A British man was arrested on July 23 on charges that he created and released the W32-Leave.worm, Scotland Yard confirmed on Wednesday.
In a joint investigation with the U.S. Federal Bureau of Investigation (FBI), Scotland Yard (also known as the Metropolitan Police) arrested the 24-year-old man on July 23 under the U.K.'s Computer Misuse Act 1990, confirmed a Met Police spokeswoman.
"We cannot comment too much as he has only been arrested at this stage after a search warrant was issued. He was released and is to return to a London police station in September either for further questioning or to be charged," the spokeswoman said. The investigation is ongoing, she said.
Under U.K. law the man's name was not made public, though the Met Police spokeswoman confirmed that he is believed to have created the W32-Leave.worm.
The W32-Leave.worm, which was reported by the FBI's National Infrastructure Protection Center (NIPC) in June, when it issued a warning, reportedly helps a hacker to break into a victim's computer. The hacker could then steal or delete files, or use the computer to commit other hacks or launch denial of service attacks.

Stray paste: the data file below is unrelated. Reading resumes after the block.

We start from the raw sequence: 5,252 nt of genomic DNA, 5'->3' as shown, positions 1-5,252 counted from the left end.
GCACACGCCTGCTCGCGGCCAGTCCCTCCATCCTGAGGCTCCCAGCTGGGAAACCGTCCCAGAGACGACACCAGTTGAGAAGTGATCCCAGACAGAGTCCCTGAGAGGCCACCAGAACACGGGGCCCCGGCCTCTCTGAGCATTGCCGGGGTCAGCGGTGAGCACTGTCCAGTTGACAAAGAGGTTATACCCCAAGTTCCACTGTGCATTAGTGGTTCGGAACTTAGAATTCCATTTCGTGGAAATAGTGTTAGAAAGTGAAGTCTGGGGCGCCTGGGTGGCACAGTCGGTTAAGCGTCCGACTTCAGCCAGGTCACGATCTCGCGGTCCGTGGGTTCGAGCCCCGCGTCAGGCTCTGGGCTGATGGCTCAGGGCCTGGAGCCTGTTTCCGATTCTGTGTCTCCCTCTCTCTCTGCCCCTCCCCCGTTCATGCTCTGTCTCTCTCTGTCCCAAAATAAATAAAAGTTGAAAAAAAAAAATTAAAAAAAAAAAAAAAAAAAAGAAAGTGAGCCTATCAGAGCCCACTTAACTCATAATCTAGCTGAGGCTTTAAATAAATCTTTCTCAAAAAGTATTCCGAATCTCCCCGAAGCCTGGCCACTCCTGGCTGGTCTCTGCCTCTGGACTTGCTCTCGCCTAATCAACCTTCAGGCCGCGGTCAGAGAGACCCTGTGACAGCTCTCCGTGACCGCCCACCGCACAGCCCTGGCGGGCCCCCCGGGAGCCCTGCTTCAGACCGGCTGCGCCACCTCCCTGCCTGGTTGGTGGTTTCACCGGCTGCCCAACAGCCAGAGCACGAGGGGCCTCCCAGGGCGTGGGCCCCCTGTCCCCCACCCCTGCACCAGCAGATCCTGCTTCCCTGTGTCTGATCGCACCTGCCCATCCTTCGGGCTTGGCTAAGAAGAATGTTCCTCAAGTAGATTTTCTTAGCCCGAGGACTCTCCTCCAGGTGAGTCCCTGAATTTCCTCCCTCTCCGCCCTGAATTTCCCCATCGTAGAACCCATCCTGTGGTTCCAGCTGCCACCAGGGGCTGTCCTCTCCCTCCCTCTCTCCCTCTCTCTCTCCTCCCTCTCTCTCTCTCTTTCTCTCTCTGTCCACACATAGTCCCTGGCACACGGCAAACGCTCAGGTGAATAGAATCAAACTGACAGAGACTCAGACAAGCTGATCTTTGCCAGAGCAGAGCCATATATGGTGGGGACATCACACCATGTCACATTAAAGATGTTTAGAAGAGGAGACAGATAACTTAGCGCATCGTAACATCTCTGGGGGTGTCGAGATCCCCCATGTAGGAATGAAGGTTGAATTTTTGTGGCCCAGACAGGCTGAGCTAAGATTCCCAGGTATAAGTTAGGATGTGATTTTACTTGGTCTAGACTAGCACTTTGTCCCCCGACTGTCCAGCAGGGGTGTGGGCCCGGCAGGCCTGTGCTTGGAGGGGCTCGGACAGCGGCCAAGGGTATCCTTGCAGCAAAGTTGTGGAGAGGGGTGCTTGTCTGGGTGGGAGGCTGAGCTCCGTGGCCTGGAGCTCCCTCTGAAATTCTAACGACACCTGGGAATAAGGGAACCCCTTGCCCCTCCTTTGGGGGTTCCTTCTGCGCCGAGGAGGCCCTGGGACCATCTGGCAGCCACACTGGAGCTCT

According to the NIPC's warning, the worm only affects computers that have been infected previously with another virus called the SubSeven Trojan. The worm and trojan work together to complete control of and use the target machine, the NIPC said.
The worm was deemed a low risk by antivirus software companies such as Trend Micro Inc. "We don't know of too many cases of the worm infecting systems," said Trend Micro (UK) Ltd. spokeswoman Penny Brennan. Trend Micro did not deem the worm "destructive" because it does not do damage to infected systems, instead creating a backdoor for hackers to gain access to infected systems.
More information on the W32-Leave.worm can be found at: www.antivirus.com/vinfo/virusencyclo/default5.asp?VName=TROJ_leave.a or at www.nipc.gov/warnings/advisories/2001/01-014.htm.